A married man is presumed to be the father of his wife’s child. No paperwork is required. However, unmarried couples face some additional challenges. They do have to take action to establish paternity in Minnesota. That is not to say that doing so is always complicated: Through the Minnesota Voluntary Recognition of Parentage form, an unmarried couple can establish a legal relationship between a father and his child. In this article, our Mankato family law attorneys highlight the key things to understand about voluntary acknowledgement of parentage in Minnesota.
Parentage is the Foundation of a Father’s Rights in Minnesota
Without parentage, a man has no parental rights or parental responsibilities in Minnesota. An unmarried father cannot seek custody or visitation if paternity has not been established under the law. Similarly, an unmarried father cannot be required to pay child support unless legal parentage has been established. It is the fundamental foundation of fathers’ rights in Minnesota.
Voluntary Recognition of Parentage: An Efficient Tool for Unmarried Couples
As mentioned previously, paternity is generally not an issue for married couples. It is presumed under state law. Voluntary recognition is a tool that unwed couples can use to easily establish paternity. You do not have to go to court to establish paternity if there is no dispute. The Minnesota Department of Human Services explains that the official Voluntary Recognition of Parentage (DHS-3159) is an “easy and inexpensive alternative to getting a court order establishing the legal father.” Here are four things to know about the voluntary acknowledgement form:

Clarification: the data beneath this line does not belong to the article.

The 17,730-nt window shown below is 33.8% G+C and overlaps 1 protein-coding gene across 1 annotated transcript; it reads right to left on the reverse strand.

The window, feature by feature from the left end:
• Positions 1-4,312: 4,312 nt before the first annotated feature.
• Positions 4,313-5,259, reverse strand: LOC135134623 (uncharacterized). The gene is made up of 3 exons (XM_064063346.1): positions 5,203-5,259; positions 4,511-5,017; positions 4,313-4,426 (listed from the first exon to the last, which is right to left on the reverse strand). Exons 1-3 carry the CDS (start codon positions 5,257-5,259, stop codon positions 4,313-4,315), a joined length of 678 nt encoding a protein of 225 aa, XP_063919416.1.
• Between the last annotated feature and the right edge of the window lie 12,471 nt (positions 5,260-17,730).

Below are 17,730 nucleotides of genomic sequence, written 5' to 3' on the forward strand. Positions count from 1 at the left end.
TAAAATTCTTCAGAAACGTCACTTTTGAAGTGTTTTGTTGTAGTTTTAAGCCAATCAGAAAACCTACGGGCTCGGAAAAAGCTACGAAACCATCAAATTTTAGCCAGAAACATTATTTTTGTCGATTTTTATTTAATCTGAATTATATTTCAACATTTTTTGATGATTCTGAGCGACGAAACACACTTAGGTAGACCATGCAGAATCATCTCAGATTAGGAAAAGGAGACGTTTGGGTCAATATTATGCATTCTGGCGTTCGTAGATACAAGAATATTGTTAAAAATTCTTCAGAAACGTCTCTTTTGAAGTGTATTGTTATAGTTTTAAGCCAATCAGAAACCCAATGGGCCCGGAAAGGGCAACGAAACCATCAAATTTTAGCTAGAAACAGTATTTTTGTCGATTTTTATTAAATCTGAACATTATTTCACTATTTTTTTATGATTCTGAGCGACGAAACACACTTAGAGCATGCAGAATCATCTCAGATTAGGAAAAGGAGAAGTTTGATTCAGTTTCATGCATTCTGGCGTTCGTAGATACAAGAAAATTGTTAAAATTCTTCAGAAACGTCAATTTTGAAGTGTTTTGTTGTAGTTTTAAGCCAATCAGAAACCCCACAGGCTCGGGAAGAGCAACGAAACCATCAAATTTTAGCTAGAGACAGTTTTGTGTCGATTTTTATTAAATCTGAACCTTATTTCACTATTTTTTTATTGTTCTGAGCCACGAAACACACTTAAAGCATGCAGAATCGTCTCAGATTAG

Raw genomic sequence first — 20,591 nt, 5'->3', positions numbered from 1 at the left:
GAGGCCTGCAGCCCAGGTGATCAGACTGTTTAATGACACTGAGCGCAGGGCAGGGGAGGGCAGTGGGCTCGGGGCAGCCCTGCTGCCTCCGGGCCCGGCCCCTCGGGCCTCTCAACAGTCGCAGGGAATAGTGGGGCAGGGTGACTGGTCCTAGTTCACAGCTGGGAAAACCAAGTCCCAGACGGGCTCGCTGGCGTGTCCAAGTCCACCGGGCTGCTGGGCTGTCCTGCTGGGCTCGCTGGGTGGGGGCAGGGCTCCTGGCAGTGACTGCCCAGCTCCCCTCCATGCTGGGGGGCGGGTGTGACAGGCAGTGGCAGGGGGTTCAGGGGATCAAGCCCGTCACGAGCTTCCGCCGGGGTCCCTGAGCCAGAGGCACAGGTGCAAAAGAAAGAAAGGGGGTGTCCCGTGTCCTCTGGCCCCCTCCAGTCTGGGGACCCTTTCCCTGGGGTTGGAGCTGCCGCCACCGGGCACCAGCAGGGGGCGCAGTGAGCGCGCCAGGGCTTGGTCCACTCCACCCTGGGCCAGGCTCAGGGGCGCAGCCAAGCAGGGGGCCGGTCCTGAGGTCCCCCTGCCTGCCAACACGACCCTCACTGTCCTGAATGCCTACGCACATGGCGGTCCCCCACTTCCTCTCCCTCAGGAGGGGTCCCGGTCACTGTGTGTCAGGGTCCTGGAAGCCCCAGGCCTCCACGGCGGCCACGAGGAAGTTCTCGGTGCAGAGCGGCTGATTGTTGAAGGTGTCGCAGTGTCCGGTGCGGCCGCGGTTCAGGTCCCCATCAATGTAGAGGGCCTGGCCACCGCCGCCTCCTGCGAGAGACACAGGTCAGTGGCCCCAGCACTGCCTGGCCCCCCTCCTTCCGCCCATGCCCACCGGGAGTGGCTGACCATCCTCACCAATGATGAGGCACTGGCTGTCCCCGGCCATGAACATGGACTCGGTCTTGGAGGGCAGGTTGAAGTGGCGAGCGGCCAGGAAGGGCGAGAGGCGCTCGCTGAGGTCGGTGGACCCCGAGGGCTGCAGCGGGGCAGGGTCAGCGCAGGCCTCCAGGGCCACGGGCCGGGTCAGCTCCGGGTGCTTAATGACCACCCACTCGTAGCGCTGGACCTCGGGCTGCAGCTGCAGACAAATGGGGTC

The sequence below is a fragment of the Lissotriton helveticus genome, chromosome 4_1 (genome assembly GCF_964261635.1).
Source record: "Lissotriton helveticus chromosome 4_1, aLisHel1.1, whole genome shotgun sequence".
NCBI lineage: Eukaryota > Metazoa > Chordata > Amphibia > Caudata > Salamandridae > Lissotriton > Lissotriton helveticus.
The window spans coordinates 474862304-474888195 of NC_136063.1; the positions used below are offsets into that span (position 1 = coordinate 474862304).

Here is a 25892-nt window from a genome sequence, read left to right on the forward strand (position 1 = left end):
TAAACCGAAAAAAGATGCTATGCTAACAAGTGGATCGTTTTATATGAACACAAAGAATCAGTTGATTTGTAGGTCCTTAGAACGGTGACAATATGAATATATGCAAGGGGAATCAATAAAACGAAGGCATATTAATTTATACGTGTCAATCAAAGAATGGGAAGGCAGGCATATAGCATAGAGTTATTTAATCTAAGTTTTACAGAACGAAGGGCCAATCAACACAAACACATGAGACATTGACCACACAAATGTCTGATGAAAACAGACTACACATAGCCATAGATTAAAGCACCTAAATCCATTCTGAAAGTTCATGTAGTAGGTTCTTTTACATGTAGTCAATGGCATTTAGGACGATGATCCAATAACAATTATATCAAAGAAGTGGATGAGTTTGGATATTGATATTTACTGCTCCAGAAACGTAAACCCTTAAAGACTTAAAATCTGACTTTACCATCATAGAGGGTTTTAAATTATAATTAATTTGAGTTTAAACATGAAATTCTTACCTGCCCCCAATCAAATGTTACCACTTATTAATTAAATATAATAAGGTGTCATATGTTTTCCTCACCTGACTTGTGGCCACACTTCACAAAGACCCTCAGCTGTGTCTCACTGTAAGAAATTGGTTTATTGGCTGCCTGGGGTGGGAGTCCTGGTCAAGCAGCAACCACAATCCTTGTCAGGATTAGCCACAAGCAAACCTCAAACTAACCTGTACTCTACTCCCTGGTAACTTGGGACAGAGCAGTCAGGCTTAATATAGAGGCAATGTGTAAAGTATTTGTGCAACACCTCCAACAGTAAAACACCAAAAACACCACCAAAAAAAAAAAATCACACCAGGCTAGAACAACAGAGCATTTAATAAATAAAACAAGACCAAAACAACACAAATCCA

- Both parents must sign the form for it to be legally valid. If either the father or mother disputes parentage, you cannot use this form. Another approach will be required.
- The form must be submitted to the Minnesota Office of Vital Records. When a valid form is received, the father’s name will then be put on the birth certificate.
- Voluntary recognition is subject to a 60 day revocation period. Either parent has 60 days to rescind their signature. After that date has passed, the form has the full force of law. It is the equivalent of a court order.
It is important to emphasize that Voluntary Recognition of Parentage in Minnesota only establishes paternity. The form cannot be used to resolve specific disputes related to custody, parenting time, or child support. Instead, the form serves as a basic step for allowing an unmarried father to invoke his parental rights and/or ensuring that he abides by his parental responsibilities. If you are involved in a dispute over custody, visitation, or child support, an attorney can help.
Contact Our Mankato, MN Paternity Lawyers Today
At Kohlmeyer Hagen, Law Office Chtd., our Minnesota family attorneys have extensive experience handling paternity cases. We work hard to solve problems for our clients. If you have questions about voluntary recognition of parentage, our lawyers can help. Contact us now for a confidential family law consultation. We serve all of Southern Minnesota, including in Rochester, Northfield, Montgomery, Bloomington, and Minnetonka.